Is There Such A Thing As Blessed Suffering?

Is there such a thing as blessed suffering? On the surface of things, we often fail to see the blessings that come from suffering. When we have a cavity filled at the dentist office, we may at first only focus on the discomfort of the procedure and the temporary numbness of our lower lip. Yet the blessing from this “suffering” is obvious. The tooth is saved.

As we consider Holy Week this week, we focus on Christ’s blessed suffering for us. On the surface, it seems that Christ suffered for nothing, that his ministry ended in failure. Yet as he hung on that cross, he bore our sins under God’s wrath, enduring the punishment we deserved for them. From his suffering comes eternal blessing—we are rescued from our sins.

Salvation from sin is no trivial thing. Sin comes in many forms. Some sin is obvious—petty crime that troubles every community. Other sin is notorious—a gunman shooting numerous victims at a school or place of business. Most sin is not punishable by our human courts of law, for example lying to our parents, gossip, or complaining to God about one’s lot in life. But all sin is punishable in God’s court of law. He sets the Ten Commandments before us and says: “You have broken all of these!” The punishment we deserve for this is eternal, no matter who we are. This type of suffering is NOT blessed at all.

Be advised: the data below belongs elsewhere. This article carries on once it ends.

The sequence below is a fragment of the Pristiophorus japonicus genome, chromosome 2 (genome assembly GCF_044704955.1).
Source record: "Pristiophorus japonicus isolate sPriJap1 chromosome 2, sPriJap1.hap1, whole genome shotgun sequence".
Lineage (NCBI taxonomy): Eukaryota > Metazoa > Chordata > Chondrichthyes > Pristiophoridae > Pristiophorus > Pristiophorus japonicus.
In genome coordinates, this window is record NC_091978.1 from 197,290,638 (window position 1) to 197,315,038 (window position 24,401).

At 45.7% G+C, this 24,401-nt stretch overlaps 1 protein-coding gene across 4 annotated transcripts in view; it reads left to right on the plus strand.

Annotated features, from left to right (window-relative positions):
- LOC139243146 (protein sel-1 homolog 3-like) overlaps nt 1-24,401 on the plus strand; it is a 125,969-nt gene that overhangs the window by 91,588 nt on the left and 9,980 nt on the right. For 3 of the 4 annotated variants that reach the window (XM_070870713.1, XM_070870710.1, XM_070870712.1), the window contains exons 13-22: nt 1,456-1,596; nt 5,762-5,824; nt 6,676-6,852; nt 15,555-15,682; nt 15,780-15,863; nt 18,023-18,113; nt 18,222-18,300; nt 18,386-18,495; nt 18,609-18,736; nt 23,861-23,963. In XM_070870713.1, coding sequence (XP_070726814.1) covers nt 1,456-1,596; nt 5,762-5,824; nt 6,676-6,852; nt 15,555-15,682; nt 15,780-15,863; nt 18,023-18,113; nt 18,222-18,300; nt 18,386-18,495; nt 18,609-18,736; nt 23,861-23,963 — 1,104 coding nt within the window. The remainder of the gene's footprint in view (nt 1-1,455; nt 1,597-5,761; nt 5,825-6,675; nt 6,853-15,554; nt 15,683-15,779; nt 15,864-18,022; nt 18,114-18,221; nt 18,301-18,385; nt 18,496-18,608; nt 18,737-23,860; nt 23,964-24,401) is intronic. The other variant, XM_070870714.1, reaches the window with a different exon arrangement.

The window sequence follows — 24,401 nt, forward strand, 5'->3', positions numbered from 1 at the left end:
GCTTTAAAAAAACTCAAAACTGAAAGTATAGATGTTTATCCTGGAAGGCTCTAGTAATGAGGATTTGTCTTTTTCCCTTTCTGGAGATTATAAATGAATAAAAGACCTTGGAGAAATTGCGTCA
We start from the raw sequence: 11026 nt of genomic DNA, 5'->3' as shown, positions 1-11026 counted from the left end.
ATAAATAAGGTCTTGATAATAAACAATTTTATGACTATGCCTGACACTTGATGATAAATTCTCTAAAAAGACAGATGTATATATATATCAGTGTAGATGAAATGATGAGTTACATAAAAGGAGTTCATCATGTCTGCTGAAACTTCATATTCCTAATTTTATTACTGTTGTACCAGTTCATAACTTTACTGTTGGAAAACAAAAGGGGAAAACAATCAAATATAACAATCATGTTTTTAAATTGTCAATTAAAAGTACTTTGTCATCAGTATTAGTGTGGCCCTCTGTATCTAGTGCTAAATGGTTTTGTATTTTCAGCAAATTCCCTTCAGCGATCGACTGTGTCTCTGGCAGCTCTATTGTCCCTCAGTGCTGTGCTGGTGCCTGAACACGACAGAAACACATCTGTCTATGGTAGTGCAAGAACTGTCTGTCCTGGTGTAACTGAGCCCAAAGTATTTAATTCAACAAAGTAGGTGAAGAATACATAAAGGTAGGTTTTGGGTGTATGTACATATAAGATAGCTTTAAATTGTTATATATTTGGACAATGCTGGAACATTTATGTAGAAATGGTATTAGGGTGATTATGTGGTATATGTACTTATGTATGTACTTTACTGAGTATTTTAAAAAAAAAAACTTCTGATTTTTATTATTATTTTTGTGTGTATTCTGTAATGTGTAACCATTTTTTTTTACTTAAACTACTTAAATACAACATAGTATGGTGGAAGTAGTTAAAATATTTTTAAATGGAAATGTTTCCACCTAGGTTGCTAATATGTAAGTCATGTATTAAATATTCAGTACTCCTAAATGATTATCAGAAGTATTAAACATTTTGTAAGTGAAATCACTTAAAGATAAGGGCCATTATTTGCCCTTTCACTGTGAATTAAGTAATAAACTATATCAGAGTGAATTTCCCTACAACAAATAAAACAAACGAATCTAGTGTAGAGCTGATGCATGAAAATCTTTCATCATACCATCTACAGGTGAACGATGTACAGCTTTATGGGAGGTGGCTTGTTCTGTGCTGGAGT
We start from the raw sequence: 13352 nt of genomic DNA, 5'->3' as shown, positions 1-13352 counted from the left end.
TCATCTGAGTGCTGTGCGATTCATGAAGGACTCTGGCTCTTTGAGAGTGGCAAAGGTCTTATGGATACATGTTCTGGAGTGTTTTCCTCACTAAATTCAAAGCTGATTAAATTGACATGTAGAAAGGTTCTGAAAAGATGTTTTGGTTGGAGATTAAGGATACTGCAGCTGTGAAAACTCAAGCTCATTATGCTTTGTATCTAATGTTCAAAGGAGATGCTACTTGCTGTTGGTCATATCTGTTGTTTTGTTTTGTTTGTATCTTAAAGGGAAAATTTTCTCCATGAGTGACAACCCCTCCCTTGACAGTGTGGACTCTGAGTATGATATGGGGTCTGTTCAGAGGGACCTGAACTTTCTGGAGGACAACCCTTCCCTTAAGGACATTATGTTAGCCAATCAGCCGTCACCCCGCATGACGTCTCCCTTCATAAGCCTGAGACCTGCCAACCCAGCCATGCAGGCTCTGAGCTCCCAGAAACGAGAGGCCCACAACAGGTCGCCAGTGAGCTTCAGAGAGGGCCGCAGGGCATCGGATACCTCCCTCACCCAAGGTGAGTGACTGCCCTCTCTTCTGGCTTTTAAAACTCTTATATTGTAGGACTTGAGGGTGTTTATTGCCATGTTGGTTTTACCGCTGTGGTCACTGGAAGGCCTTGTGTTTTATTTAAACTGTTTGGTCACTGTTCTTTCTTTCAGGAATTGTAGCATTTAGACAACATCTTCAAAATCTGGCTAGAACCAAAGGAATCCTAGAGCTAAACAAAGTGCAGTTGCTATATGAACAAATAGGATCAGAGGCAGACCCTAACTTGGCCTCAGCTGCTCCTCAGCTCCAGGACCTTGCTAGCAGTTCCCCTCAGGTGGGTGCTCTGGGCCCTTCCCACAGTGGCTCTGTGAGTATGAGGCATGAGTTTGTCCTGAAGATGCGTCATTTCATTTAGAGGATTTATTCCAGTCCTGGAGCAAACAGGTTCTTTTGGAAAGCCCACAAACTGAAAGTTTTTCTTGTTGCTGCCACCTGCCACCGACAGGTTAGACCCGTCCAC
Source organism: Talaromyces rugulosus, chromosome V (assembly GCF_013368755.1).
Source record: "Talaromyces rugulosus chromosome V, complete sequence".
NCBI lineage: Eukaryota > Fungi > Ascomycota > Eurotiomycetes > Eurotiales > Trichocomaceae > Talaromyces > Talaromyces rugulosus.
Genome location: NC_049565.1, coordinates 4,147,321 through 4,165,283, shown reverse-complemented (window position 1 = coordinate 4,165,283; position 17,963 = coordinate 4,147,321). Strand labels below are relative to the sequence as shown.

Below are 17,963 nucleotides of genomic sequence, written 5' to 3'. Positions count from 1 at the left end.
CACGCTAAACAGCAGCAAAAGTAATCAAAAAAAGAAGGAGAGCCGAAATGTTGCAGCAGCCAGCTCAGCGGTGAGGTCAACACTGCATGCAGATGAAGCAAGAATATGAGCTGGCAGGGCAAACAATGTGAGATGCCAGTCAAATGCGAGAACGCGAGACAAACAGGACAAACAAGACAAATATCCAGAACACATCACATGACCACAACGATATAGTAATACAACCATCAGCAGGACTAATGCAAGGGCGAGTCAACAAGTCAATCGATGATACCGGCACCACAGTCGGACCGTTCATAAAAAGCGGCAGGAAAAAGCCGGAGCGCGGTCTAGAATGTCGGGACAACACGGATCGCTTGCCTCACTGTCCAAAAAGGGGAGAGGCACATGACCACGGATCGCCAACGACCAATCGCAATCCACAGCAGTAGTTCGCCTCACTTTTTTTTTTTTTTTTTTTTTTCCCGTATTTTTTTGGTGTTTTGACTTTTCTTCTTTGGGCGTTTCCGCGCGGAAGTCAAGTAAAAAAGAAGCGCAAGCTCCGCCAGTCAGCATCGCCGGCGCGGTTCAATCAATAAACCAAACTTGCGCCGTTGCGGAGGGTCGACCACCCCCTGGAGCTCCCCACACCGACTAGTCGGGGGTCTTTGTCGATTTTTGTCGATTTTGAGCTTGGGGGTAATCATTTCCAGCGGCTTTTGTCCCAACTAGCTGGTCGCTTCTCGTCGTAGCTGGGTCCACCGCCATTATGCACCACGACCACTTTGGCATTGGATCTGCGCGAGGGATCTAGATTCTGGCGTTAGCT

But in Christ’s suffering God showed himself as the great compassionate God. He didn’t want to punish us, but save us! That is why he sent his eternal, almighty Son to suffer for us so that we might be spared. Seven hundred years before Christ came, Isaiah prophesied about him: “He poured out his life unto death, and was numbered with the transgressors. For he bore the sin of many and made intercession for the transgressors” (Isaiah 53:12).

In his death, “God was reconciling the world to himself in Christ, not counting men’s sins against them” (2 Corinthians 5:19).  This suffering of Christ brings us blessed hope for eternity and strength to live through the day-to-day sufferings of this world! Remember this during this Holy Week.